In the village, the women bake bread in turn and use herbal medicines given by the health center. The women receive training to learn how to prepare herbal medicines. They grow herbs in their gardens. The women clean the village together. The women living in the village are victims of the male-dominated system or lost their spouses. Relatives of the women can visit them in the village. But men are not allowed to enter the village. We spoke to Ruken Rojda, the board member of Jinwar about life in the village.

“A small model of the Democratic Nation”

Opening the village on November 25 is meaningful for us, Ruken Rojda said, “We live in the 21st century, as leader Apo (Abullah Öcalan) said, this century is a century of women's revolution and will. The building of Jinwar has attacked the attention of many women and empowered them. Women couldn’t express their thoughts freely. In the beginning, the project of Jinwar had many challenges. The village is a response to all challenges. Women, who cannot express their thoughts, can come to this village. Jinwar is the village of will and education. The village is also a small model of the Democratic Nation. The communal system in the village shows this.”

Reporting that there are councils such as Women's Council, Children's Council, and Mothers’ Solidarity Council in Jinwar village, Ruken Rojda told us that they try to find solutions to the problems faced by women together.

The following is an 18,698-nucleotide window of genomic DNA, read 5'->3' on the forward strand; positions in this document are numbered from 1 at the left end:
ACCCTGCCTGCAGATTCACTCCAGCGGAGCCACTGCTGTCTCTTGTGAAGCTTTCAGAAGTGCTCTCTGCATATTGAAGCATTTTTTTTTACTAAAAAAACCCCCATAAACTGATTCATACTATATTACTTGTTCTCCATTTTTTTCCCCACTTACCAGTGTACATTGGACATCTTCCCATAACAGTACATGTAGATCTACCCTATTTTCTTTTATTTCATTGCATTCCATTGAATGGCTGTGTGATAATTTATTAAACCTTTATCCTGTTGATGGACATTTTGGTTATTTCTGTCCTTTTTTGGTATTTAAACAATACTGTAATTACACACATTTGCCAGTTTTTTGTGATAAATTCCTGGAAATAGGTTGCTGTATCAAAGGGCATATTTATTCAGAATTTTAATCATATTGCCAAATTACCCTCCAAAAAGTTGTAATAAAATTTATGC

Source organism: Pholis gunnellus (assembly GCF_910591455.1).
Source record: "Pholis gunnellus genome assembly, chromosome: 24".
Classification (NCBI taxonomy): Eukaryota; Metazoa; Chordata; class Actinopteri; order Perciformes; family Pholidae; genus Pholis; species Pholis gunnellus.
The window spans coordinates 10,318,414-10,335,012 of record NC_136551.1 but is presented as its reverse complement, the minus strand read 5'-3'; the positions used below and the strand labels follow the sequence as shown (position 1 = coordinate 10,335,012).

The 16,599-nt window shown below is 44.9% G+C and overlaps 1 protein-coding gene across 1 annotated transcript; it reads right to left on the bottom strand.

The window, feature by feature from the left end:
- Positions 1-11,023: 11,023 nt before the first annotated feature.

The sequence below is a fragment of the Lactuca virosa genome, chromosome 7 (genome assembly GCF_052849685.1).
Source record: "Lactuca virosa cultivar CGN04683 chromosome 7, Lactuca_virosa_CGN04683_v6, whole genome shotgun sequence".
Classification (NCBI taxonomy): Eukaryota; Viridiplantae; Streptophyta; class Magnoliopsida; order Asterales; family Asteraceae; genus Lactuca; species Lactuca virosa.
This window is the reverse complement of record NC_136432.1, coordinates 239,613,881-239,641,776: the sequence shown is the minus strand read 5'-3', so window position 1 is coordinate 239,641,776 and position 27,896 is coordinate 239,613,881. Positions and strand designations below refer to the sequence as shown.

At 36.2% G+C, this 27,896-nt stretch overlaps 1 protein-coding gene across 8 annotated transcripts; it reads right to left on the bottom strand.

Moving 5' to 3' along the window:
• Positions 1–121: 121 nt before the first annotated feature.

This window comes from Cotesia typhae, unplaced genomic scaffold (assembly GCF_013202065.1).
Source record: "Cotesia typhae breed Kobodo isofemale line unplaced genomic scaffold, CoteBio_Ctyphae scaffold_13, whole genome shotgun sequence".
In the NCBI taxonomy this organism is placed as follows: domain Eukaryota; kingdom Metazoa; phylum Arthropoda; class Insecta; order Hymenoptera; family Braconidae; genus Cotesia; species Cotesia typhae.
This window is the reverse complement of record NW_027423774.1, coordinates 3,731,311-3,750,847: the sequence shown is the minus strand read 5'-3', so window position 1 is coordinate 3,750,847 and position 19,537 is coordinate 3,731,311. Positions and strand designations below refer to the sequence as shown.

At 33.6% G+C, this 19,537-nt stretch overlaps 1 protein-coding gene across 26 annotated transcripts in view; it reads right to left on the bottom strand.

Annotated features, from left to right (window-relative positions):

“We should keep struggling with science”

Pointing out that women should know their own history, Ruken Rojda said, “When women are aware of their existence, they can fail the policies trying to annihilate them. We should love our femininity in order to remove the ruins of the patriarchal mentality. We should keep struggling with science in order to build a free, equal, and democratic life.  After all, life exists with the existence of two sexes. Both genders complement each other. We need to continue our struggle with conscious women.”

“Women’s love of life is amazing”

Emphasizing that Arab and Kurdish women live together in the village, Ruken Rojda said, “The door of the village is open to all women. We have a section reserved for women coming abroad to visit the village and do research. These women want to learn the system in the village to practice it in their own countries. Women living in the village decided to live in the village. When we ask them the reason for coming to the village, we see what kind of cruelty they faced. Women’s love of life is amazing.”

“Women don’t have to accept slavery”

Underlining that Jinwar village is not the first women’s village in the world; Ruken Rojda said the first women’s village was built in Africa. “Jinwar is the first women’s village in the Middle East. It is a space for women, who are subjected to all forms of violence. When women were not accepted by their families, they didn’t have any place to go. They had to accept slavery. But now, they don’t have to accept slavery anymore. They have a place to go.”

“We should create free personalities”

Calling on women to not accept slavery and to protect their rights, Ruken Rojda said, “We should keep struggling for a free, democratic, and equal life wherever we are. With their solidarity and unity, women can create free, democratic personalities and be pioneers in society.”